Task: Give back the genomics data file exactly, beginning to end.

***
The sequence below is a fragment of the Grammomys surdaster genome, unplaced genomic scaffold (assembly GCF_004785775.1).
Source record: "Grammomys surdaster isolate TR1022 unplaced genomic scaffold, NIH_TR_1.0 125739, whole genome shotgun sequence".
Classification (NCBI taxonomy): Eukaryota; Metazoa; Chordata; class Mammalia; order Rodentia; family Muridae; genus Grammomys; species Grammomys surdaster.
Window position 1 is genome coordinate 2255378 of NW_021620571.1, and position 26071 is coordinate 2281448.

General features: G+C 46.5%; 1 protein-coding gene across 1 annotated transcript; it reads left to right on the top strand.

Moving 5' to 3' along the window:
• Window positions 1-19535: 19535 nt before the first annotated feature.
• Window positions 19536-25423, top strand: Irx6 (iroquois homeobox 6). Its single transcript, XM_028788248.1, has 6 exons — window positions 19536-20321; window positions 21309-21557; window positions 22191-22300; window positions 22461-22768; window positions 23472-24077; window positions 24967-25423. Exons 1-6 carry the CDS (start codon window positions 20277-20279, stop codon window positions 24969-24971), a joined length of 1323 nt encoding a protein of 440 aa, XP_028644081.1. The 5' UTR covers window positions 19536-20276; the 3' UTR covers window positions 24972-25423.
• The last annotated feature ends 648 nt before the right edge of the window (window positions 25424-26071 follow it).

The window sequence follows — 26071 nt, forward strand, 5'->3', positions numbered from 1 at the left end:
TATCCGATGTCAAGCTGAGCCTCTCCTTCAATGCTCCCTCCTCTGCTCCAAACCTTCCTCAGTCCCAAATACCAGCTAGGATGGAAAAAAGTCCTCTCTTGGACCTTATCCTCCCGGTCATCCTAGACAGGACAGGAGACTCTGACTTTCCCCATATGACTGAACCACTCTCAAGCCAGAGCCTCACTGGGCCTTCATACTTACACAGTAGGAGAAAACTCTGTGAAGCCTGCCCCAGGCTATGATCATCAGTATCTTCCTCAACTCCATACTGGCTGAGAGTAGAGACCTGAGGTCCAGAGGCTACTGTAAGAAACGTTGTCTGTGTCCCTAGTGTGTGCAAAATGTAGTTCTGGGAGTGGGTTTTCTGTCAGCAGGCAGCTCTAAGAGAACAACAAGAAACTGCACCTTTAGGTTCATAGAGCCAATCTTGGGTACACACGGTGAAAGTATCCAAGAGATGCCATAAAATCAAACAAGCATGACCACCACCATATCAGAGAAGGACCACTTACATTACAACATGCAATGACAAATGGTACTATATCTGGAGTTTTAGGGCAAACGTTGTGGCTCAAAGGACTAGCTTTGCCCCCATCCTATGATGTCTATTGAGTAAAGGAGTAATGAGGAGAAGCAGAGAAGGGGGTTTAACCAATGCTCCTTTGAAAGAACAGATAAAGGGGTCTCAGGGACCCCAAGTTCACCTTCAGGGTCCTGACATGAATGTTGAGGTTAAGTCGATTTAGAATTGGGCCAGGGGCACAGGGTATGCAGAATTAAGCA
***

The sequence below is a fragment of the Grammomys surdaster genome, unplaced genomic scaffold (assembly GCF_004785775.1).
Source record: "Grammomys surdaster isolate TR1022 unplaced genomic scaffold, NIH_TR_1.0 125739, whole genome shotgun sequence".
Classification (NCBI taxonomy): Eukaryota; Metazoa; Chordata; class Mammalia; order Rodentia; family Muridae; genus Grammomys; species Grammomys surdaster.
Window position 1 is genome coordinate 2255378 of NW_021620571.1, and position 26071 is coordinate 2281448.

General features: G+C 46.5%; 1 protein-coding gene across 1 annotated transcript; it reads left to right on the top strand.

Moving 5' to 3' along the window:
• Window positions 1-19535: 19535 nt before the first annotated feature.
• Window positions 19536-25423, top strand: Irx6 (iroquois homeobox 6). Its single transcript, XM_028788248.1, has 6 exons — window positions 19536-20321; window positions 21309-21557; window positions 22191-22300; window positions 22461-22768; window positions 23472-24077; window positions 24967-25423. Exons 1-6 carry the CDS (start codon window positions 20277-20279, stop codon window positions 24969-24971), a joined length of 1323 nt encoding a protein of 440 aa, XP_028644081.1. The 5' UTR covers window positions 19536-20276; the 3' UTR covers window positions 24972-25423.
• The last annotated feature ends 648 nt before the right edge of the window (window positions 25424-26071 follow it).

The window sequence follows — 26071 nt, forward strand, 5'->3', positions numbered from 1 at the left end:
TATCCGATGTCAAGCTGAGCCTCTCCTTCAATGCTCCCTCCTCTGCTCCAAACCTTCCTCAGTCCCAAATACCAGCTAGGATGGAAAAAAGTCCTCTCTTGGACCTTATCCTCCCGGTCATCCTAGACAGGACAGGAGACTCTGACTTTCCCCATATGACTGAACCACTCTCAAGCCAGAGCCTCACTGGGCCTTCATACTTACACAGTAGGAGAAAACTCTGTGAAGCCTGCCCCAGGCTATGATCATCAGTATCTTCCTCAACTCCATACTGGCTGAGAGTAGAGACCTGAGGTCCAGAGGCTACTGTAAGAAACGTTGTCTGTGTCCCTAGTGTGTGCAAAATGTAGTTCTGGGAGTGGGTTTTCTGTCAGCAGGCAGCTCTAAGAGAACAACAAGAAACTGCACCTTTAGGTTCATAGAGCCAATCTTGGGTACACACGGTGAAAGTATCCAAGAGATGCCATAAAATCAAACAAGCATGACCACCACCATATCAGAGAAGGACCACTTACATTACAACATGCAATGACAAATGGTACTATATCTGGAGTTTTAGGGCAAACGTTGTGGCTCAAAGGACTAGCTTTGCCCCCATCCTATGATGTCTATTGAGTAAAGGAGTAATGAGGAGAAGCAGAGAAGGGGGTTTAACCAATGCTCCTTTGAAAGAACAGATAAAGGGGTCTCAGGGACCCCAAGTTCACCTTCAGGGTCCTGACATGAATGTTGAGGTTAAGTCGATTTAGAATTGGGCCAGGGGCACAGGGTATGCAGAATTAAGCA